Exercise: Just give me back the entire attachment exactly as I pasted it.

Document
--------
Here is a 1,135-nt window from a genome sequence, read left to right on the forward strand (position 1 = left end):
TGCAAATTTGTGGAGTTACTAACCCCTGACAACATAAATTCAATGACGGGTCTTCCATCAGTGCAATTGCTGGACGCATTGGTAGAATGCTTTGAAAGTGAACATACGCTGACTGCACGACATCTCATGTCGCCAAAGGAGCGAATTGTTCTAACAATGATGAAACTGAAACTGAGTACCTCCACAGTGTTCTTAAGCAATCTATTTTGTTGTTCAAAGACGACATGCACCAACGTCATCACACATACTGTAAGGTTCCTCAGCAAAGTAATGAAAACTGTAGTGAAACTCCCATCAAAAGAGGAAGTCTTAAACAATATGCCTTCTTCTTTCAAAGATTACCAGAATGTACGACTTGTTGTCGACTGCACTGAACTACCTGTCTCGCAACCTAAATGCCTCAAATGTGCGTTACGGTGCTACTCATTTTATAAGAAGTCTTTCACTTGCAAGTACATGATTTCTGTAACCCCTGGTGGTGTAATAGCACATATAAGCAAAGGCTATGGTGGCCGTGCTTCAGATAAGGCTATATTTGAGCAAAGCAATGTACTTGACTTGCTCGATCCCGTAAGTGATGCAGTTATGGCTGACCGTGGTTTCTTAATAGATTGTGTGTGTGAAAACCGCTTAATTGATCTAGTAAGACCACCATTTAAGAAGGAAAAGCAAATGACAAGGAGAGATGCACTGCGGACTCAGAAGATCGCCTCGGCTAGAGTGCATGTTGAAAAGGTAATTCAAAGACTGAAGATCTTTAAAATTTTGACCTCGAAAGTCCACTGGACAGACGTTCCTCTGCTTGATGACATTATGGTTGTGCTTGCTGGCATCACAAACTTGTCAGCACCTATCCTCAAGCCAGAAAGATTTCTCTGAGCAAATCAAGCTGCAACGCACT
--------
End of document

Here is a 1,135-nt window from a genome sequence, read left to right on the forward strand (position 1 = left end):
TGCAAATTTGTGGAGTTACTAACCCCTGACAACATAAATTCAATGACGGGTCTTCCATCAGTGCAATTGCTGGACGCATTGGTAGAATGCTTTGAAAGTGAACATACGCTGACTGCACGACATCTCATGTCGCCAAAGGAGCGAATTGTTCTAACAATGATGAAACTGAAACTGAGTACCTCCACAGTGTTCTTAAGCAATCTATTTTGTTGTTCAAAGACGACATGCACCAACGTCATCACACATACTGTAAGGTTCCTCAGCAAAGTAATGAAAACTGTAGTGAAACTCCCATCAAAAGAGGAAGTCTTAAACAATATGCCTTCTTCTTTCAAAGATTACCAGAATGTACGACTTGTTGTCGACTGCACTGAACTACCTGTCTCGCAACCTAAATGCCTCAAATGTGCGTTACGGTGCTACTCATTTTATAAGAAGTCTTTCACTTGCAAGTACATGATTTCTGTAACCCCTGGTGGTGTAATAGCACATATAAGCAAAGGCTATGGTGGCCGTGCTTCAGATAAGGCTATATTTGAGCAAAGCAATGTACTTGACTTGCTCGATCCCGTAAGTGATGCAGTTATGGCTGACCGTGGTTTCTTAATAGATTGTGTGTGTGAAAACCGCTTAATTGATCTAGTAAGACCACCATTTAAGAAGGAAAAGCAAATGACAAGGAGAGATGCACTGCGGACTCAGAAGATCGCCTCGGCTAGAGTGCATGTTGAAAAGGTAATTCAAAGACTGAAGATCTTTAAAATTTTGACCTCGAAAGTCCACTGGACAGACGTTCCTCTGCTTGATGACATTATGGTTGTGCTTGCTGGCATCACAAACTTGTCAGCACCTATCCTCAAGCCAGAAAGATTTCTCTGAGCAAATCAAGCTGCAACGCACT